Black Germans Called Out The System After Police Killed This Mother

two police officers standing next to each other
Zain Murdock
April 17, 2024

N’deye Mareame Sarr only wanted to get her two-year-old child. Her racist mother-in-law wasn’t to be trusted with him. Her ex-husband applied for sole custody. His whiteness, compared to her status as an immigrant Senegalese German woman, protected him. 

So when the German police arrived as the couple argued on July 14, 2001, she was the one who was shot dead.

Even the bullet that killed her reflected the anti-Blackness inherent to policing across the world. She was one of the first victims of a PEP, or Polizei-Einsatz-Patrone bullet, designed to stop “very violent attackers” in their tracks. These mushroom bullets expand upon impact, causing even more damage to their victims.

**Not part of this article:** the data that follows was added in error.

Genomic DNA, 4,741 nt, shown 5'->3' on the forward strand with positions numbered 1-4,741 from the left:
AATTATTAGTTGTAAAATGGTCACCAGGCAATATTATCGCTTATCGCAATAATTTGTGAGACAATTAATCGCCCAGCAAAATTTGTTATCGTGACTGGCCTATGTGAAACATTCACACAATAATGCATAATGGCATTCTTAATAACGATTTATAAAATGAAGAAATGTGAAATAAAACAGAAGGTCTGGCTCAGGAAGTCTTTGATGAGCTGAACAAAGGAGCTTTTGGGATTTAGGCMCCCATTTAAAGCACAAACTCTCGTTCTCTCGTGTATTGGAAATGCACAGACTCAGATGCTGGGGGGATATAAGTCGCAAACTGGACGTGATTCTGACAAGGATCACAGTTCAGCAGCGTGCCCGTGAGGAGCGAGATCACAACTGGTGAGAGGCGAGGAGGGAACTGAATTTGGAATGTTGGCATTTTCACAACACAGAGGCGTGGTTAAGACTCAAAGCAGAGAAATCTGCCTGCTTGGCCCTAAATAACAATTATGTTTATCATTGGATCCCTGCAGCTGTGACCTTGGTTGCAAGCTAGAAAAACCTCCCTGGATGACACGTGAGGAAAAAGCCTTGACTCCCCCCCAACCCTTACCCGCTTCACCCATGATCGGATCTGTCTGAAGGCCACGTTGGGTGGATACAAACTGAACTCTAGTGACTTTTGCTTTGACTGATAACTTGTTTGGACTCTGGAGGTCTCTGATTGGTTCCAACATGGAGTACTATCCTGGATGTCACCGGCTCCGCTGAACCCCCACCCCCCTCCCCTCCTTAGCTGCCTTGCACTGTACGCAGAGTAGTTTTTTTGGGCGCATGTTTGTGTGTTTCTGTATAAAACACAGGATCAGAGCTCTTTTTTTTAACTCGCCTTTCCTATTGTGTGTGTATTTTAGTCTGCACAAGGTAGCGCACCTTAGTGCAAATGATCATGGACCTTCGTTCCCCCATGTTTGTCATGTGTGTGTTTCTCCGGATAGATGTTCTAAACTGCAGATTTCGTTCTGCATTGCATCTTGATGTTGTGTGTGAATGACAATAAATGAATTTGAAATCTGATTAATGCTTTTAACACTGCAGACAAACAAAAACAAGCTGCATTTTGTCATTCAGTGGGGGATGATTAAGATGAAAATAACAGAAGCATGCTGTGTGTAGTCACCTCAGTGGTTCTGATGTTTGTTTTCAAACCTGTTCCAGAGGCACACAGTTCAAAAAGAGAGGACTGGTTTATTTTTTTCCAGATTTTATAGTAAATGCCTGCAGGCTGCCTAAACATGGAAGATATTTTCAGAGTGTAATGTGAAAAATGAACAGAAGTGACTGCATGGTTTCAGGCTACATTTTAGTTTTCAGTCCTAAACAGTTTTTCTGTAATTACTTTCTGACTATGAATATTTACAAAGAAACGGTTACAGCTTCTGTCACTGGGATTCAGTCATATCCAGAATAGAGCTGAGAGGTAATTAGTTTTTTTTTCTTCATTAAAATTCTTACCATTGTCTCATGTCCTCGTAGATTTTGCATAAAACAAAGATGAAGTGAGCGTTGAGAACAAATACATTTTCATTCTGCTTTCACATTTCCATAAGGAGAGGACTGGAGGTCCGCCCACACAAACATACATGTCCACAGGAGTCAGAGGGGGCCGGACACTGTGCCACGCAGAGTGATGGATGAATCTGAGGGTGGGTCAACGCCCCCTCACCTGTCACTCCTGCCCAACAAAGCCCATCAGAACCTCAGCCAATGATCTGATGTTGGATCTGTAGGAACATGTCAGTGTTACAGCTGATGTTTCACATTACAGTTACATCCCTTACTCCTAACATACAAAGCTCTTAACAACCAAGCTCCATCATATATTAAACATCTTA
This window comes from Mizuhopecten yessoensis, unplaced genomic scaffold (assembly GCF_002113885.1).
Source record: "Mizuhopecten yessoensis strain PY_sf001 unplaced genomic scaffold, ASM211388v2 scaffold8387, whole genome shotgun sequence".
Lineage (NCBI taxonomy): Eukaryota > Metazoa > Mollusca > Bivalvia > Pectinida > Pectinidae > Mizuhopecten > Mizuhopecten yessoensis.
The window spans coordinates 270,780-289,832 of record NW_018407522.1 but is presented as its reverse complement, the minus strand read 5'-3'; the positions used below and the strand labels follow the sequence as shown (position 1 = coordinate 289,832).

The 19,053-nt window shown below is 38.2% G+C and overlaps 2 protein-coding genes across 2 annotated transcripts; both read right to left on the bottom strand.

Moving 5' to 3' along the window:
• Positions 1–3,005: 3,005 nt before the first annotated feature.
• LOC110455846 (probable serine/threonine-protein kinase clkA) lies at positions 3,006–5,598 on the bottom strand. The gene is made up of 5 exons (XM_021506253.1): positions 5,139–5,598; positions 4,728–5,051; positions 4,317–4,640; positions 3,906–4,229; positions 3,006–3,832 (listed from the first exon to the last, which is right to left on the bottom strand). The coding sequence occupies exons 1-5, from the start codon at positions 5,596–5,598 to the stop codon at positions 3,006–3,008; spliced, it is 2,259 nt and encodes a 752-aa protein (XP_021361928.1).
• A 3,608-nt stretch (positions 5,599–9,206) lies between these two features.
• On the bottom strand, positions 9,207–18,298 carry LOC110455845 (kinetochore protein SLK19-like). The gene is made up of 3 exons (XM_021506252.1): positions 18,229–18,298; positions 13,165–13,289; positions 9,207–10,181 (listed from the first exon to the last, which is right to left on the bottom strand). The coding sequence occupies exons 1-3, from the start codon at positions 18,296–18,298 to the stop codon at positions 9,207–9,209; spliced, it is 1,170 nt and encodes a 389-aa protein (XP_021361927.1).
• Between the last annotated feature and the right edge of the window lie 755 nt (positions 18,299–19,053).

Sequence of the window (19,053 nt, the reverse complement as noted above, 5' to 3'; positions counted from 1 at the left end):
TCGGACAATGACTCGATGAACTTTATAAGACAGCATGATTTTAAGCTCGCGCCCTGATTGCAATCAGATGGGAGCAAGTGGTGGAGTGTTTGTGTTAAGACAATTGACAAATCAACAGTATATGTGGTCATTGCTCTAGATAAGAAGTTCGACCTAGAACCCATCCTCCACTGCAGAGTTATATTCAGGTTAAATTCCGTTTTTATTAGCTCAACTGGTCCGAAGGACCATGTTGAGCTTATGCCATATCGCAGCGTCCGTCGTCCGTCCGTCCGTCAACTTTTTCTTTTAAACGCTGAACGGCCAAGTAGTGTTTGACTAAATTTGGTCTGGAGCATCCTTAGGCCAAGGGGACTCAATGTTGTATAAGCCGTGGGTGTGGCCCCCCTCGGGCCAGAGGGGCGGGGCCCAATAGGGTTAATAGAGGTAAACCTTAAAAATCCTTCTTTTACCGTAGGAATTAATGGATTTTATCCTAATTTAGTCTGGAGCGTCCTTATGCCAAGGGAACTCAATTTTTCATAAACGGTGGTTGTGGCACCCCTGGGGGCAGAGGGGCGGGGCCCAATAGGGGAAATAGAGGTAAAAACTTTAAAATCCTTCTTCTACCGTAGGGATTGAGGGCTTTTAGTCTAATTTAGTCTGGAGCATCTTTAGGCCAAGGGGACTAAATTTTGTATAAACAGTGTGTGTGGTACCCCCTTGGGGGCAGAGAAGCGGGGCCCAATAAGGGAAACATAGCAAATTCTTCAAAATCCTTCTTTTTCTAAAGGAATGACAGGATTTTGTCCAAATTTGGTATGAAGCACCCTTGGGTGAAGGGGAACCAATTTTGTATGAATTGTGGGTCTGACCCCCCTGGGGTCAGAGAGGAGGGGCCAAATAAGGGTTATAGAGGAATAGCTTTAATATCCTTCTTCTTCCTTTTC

German officials portrayed Sarr as a “strongly built” 26-year-old African woman, a clear threat to police who killed her in self-defense. 

However, Black German organizations, consisting largely of students, refugees, and other immigrants, stood in solidarity against that narrative.

They blamed not just the police but the dominant German media, which criminalized African “foreigners,” championing the incarceration and deportation of immigrants.

N’deye Mareame Sarr’s life is not the only one that has been taken. She is one of countless Black women whose lives have been stolen by police on every continent in the world. 

But, as written by those organizations who advocated for her humanity even after death: “The fight goes on. Come what may, we will win.”